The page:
Texans owe $120B in student loans; avoiding repayment has consequences
NACOGDOCHES, Texas (KTRE) - Student loan payments will soon be due for the first time since March 2020.
Payments were paused during the Covid-19 pandemic and the interest rate on student loans was reduced to zero.
Now, after more than three years, the bills are due.
“It is stressful to think about, like, if you can’t find a job in six months after, like, I don’t know what’s going to happen to me, you know?” said student Tiara Cooks.
According to Educationdata.org, $120 billion in student loan debt belongs to Texas residents. 20.3 percent of Texas borrowers owe $20,000 to $40,000, on average.
“When that time comes and I get the money, I will pay it back because I know some family members that’s still getting them phone calls, so I don’t want to have to deal with that all my life,” said student Bria Fields.
A survey conducted by intelligent.com found that 49 percent of borrowers say they won’t be able to afford payments, which can be upwards of $371 a month.
“You’re always going to be like a little intimidated by it, but hopefully with careful planning and smart decision making we can pay them off and get it done right,” said student Daniel Mandigo.
The U.S. Department of Education reports that 43.4 million borrowers have outstanding federal student loan debt.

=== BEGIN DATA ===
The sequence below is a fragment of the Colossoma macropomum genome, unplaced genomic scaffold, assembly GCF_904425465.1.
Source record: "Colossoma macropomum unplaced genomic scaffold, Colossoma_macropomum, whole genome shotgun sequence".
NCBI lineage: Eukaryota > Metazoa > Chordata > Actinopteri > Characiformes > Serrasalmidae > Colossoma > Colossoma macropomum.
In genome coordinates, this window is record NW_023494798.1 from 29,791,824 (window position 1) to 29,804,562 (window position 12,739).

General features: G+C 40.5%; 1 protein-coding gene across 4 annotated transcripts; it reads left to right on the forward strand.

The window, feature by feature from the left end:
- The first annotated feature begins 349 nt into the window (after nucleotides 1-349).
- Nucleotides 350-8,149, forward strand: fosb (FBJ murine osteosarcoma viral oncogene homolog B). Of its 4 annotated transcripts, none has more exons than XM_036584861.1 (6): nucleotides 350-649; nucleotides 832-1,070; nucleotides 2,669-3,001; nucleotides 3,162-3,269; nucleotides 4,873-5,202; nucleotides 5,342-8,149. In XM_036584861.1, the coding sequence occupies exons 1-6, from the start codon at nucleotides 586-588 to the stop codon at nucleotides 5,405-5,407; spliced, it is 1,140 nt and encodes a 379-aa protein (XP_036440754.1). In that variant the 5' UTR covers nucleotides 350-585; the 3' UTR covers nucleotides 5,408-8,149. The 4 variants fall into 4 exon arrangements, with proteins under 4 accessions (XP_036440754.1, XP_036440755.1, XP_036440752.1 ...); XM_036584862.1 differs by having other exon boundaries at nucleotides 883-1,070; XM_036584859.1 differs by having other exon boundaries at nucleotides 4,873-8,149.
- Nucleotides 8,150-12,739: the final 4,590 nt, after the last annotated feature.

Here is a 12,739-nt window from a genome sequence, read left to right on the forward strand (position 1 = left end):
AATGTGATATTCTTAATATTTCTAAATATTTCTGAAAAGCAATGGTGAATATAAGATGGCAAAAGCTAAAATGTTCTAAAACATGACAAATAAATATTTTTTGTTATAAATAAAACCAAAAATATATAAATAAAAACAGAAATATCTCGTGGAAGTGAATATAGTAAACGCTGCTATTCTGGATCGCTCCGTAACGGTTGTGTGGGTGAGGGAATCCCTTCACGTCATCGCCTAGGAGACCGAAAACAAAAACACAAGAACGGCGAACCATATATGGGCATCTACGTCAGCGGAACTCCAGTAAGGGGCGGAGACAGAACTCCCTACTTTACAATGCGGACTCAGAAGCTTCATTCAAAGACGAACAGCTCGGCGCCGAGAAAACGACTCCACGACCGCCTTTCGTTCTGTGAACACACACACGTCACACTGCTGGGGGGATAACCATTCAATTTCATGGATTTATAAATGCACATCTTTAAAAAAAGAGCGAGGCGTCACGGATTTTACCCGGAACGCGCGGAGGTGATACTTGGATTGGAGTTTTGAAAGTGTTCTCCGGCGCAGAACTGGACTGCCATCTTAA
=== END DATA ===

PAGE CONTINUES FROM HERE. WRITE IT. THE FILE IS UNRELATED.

Debt attorney Leslie Tayne says the federal government will have recourse.
“The federal government with the student loans does have the right to take your tax refund money and they can even garnish social security. So, you’re only hurting yourself in several different ways by not making the payments. One, you’re hurting your credit. Two, the balance is going to go up,” said Tayne.
Tayne says there are other options for borrowers who can’t afford their monthly payment, the SAVE plan in particular.
“The SAVE plan is income-driven repayment; it’ll be based on what your income is. You actually could see your payments go as low as zero. The challenge is when you don’t make any payments, the balance will go up.”
Federal student loan borrowers looking to apply for an income-driven repayment plan can click here to go to the website.
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